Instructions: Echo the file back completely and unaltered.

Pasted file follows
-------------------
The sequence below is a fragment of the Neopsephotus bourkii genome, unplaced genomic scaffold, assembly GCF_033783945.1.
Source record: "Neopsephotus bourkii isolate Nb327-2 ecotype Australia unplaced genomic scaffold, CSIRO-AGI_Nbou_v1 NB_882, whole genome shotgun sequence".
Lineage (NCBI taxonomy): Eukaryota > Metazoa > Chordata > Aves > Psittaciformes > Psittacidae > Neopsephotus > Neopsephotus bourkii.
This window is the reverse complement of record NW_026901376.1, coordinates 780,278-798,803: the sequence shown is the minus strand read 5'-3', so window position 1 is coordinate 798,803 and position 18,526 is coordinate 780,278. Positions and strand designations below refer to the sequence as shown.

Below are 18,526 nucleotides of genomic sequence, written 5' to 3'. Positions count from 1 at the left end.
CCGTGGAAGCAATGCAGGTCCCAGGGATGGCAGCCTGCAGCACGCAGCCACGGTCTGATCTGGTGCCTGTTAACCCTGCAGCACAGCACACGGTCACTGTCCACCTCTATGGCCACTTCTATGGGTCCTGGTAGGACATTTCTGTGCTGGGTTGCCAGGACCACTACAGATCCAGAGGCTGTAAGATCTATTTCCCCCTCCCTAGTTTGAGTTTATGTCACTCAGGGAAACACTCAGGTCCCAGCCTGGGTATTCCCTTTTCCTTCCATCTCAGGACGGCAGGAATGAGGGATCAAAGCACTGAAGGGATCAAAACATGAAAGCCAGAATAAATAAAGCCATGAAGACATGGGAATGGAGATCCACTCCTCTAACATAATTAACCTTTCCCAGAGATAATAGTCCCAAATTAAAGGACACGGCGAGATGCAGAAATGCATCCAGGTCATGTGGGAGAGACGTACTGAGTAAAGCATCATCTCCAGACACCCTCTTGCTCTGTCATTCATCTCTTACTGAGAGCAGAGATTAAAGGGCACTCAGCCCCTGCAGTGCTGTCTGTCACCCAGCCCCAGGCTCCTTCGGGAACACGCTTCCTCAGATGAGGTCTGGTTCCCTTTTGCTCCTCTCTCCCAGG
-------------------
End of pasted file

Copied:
The sequence below is a fragment of the Neopsephotus bourkii genome, unplaced genomic scaffold, assembly GCF_033783945.1.
Source record: "Neopsephotus bourkii isolate Nb327-2 ecotype Australia unplaced genomic scaffold, CSIRO-AGI_Nbou_v1 NB_882, whole genome shotgun sequence".
Lineage (NCBI taxonomy): Eukaryota > Metazoa > Chordata > Aves > Psittaciformes > Psittacidae > Neopsephotus > Neopsephotus bourkii.
This window is the reverse complement of record NW_026901376.1, coordinates 780,278-798,803: the sequence shown is the minus strand read 5'-3', so window position 1 is coordinate 798,803 and position 18,526 is coordinate 780,278. Positions and strand designations below refer to the sequence as shown.

Below are 18,526 nucleotides of genomic sequence, written 5' to 3'. Positions count from 1 at the left end.
CCGTGGAAGCAATGCAGGTCCCAGGGATGGCAGCCTGCAGCACGCAGCCACGGTCTGATCTGGTGCCTGTTAACCCTGCAGCACAGCACACGGTCACTGTCCACCTCTATGGCCACTTCTATGGGTCCTGGTAGGACATTTCTGTGCTGGGTTGCCAGGACCACTACAGATCCAGAGGCTGTAAGATCTATTTCCCCCTCCCTAGTTTGAGTTTATGTCACTCAGGGAAACACTCAGGTCCCAGCCTGGGTATTCCCTTTTCCTTCCATCTCAGGACGGCAGGAATGAGGGATCAAAGCACTGAAGGGATCAAAACATGAAAGCCAGAATAAATAAAGCCATGAAGACATGGGAATGGAGATCCACTCCTCTAACATAATTAACCTTTCCCAGAGATAATAGTCCCAAATTAAAGGACACGGCGAGATGCAGAAATGCATCCAGGTCATGTGGGAGAGACGTACTGAGTAAAGCATCATCTCCAGACACCCTCTTGCTCTGTCATTCATCTCTTACTGAGAGCAGAGATTAAAGGGCACTCAGCCCCTGCAGTGCTGTCTGTCACCCAGCCCCAGGCTCCTTCGGGAACACGCTTCCTCAGATGAGGTCTGGTTCCCTTTTGCTCCTCTCTCCCAGG